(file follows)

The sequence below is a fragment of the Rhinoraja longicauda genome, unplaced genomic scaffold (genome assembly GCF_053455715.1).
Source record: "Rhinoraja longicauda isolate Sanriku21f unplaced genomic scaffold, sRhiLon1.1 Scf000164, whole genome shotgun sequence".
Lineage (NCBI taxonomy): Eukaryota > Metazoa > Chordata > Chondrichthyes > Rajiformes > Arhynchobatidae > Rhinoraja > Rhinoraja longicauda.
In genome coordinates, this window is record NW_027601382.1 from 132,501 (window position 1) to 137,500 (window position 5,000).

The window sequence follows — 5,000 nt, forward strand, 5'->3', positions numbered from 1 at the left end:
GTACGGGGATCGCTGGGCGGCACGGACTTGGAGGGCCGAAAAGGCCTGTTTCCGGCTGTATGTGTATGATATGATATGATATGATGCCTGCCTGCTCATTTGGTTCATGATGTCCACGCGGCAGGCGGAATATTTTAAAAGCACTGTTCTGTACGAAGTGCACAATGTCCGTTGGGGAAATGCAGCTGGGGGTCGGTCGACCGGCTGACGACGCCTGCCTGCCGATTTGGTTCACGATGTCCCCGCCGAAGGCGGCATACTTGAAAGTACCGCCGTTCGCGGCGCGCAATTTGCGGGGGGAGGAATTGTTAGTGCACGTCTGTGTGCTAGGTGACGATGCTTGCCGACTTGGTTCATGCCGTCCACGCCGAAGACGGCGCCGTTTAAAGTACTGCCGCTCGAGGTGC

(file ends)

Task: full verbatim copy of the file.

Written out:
The sequence below is a fragment of the Rhinoraja longicauda genome, unplaced genomic scaffold (genome assembly GCF_053455715.1).
Source record: "Rhinoraja longicauda isolate Sanriku21f unplaced genomic scaffold, sRhiLon1.1 Scf000164, whole genome shotgun sequence".
Lineage (NCBI taxonomy): Eukaryota > Metazoa > Chordata > Chondrichthyes > Rajiformes > Arhynchobatidae > Rhinoraja > Rhinoraja longicauda.
In genome coordinates, this window is record NW_027601382.1 from 132,501 (window position 1) to 137,500 (window position 5,000).

The window sequence follows — 5,000 nt, forward strand, 5'->3', positions numbered from 1 at the left end:
GTACGGGGATCGCTGGGCGGCACGGACTTGGAGGGCCGAAAAGGCCTGTTTCCGGCTGTATGTGTATGATATGATATGATATGATGCCTGCCTGCTCATTTGGTTCATGATGTCCACGCGGCAGGCGGAATATTTTAAAAGCACTGTTCTGTACGAAGTGCACAATGTCCGTTGGGGAAATGCAGCTGGGGGTCGGTCGACCGGCTGACGACGCCTGCCTGCCGATTTGGTTCACGATGTCCCCGCCGAAGGCGGCATACTTGAAAGTACCGCCGTTCGCGGCGCGCAATTTGCGGGGGGAGGAATTGTTAGTGCACGTCTGTGTGCTAGGTGACGATGCTTGCCGACTTGGTTCATGCCGTCCACGCCGAAGACGGCGCCGTTTAAAGTACTGCCGCTCGAGGTGC